clock menu more-arrow no yes

Filed under:

Trading Brian Hill is not a good idea

New, comments

Fact: Brian Hill never overwaters his plants

NFL: Preseason-Washington Redskins at Atlanta Falcons Brett Davis-USA TODAY Sports

Falcons running back Brian Hill is used to it by now. He knows what it feels like to be overlooked. His draft stock never took off notwithstanding ridiculous production in college. Then he was cut at the end of his first training camp in 2017. And yet he continues to make himself relevant. He continues to draw the attention of the front office and coaching staff. The fans? Eh, they’re another thing entirely.

Last weekend, just like every weekend, I saw some interesting ideas floated on Twitter. Usually when I see a bad idea on Twitter, I’m inclined to ignore it. Because I’ve been on the Brian Hill bandwagon since the Falcons drafted him, I wasn’t inclined to let this one go.

Here’s the bottom line: trading Brian Hill is not a good idea. It’s an idea, but Crystal Pepsi was an idea once, too.

I get the logic. The Falcons are likely to carry five running backs in week one, which seems excessive given the intrinsic limitations of a 53 man roster. What’s more, it’s fair to wonder how many touches Brian Hill can realistically get with both Devonta Freeman and Ito Smith working ahead of him on the depth chart and Qadree Ollison nipping at his heels. But this is the NFL, where nothing is predictable and you are relatively deep at one position and then, in an instant, you aren’t.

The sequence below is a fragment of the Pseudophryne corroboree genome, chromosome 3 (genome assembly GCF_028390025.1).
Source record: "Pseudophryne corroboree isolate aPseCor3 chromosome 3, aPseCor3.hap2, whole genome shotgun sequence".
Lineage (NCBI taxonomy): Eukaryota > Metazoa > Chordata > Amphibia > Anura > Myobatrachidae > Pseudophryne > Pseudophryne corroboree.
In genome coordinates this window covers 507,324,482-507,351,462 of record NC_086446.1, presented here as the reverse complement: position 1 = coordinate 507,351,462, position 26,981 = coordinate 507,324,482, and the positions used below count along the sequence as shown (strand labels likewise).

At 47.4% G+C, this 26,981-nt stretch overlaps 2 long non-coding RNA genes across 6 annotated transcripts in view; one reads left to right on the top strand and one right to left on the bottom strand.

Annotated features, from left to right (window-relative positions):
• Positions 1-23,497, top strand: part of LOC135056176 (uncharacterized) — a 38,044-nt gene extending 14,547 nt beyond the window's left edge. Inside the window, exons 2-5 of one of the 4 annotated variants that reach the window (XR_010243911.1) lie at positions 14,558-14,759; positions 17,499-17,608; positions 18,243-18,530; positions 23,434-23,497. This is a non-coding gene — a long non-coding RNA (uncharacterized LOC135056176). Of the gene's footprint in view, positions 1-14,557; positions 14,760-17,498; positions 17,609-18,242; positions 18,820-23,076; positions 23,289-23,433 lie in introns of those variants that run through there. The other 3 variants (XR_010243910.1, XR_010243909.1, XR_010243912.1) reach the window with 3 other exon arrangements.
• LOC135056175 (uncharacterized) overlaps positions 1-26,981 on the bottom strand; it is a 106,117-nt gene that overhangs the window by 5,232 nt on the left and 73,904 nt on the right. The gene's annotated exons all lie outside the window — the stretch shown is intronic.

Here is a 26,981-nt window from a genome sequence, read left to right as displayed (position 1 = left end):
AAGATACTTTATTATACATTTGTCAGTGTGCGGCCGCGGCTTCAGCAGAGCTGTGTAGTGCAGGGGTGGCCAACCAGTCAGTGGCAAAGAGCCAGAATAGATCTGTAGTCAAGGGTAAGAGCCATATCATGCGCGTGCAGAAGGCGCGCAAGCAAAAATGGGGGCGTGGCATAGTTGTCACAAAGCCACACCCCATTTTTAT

Have we forgotten that Devonta Freeman isn’t Iron Man? I love Free, and I fully expect him to have a fantastic year in 2019, but the reality is that he suffered significant injuries in 2017 and 2018. If that happens again, Hill isn’t a bad guy to have around.

And what do the Falcons stand to gain from trading Hill? Let’s be honest, he hasn’t established himself as some sort of fantasy football stalwart over his two-year career. No matter how much potential he has, we’re still talking about a guy that’s never scored a touchdown in a regular season game. We’re still talking about a guy with 194 career rushing yards. There’s a good possibility my fiery defense of Hill is all for naught. He isn’t going to get the Falcons anything more than a late-round pick, and it’d take a slap-happy, desperate general manager to make that happen.

So is that minimal value worth trading away what appears to be quality depth, particularly at one of the most injury-prone positions in football? I don’t think it is, and I hope you don’t either.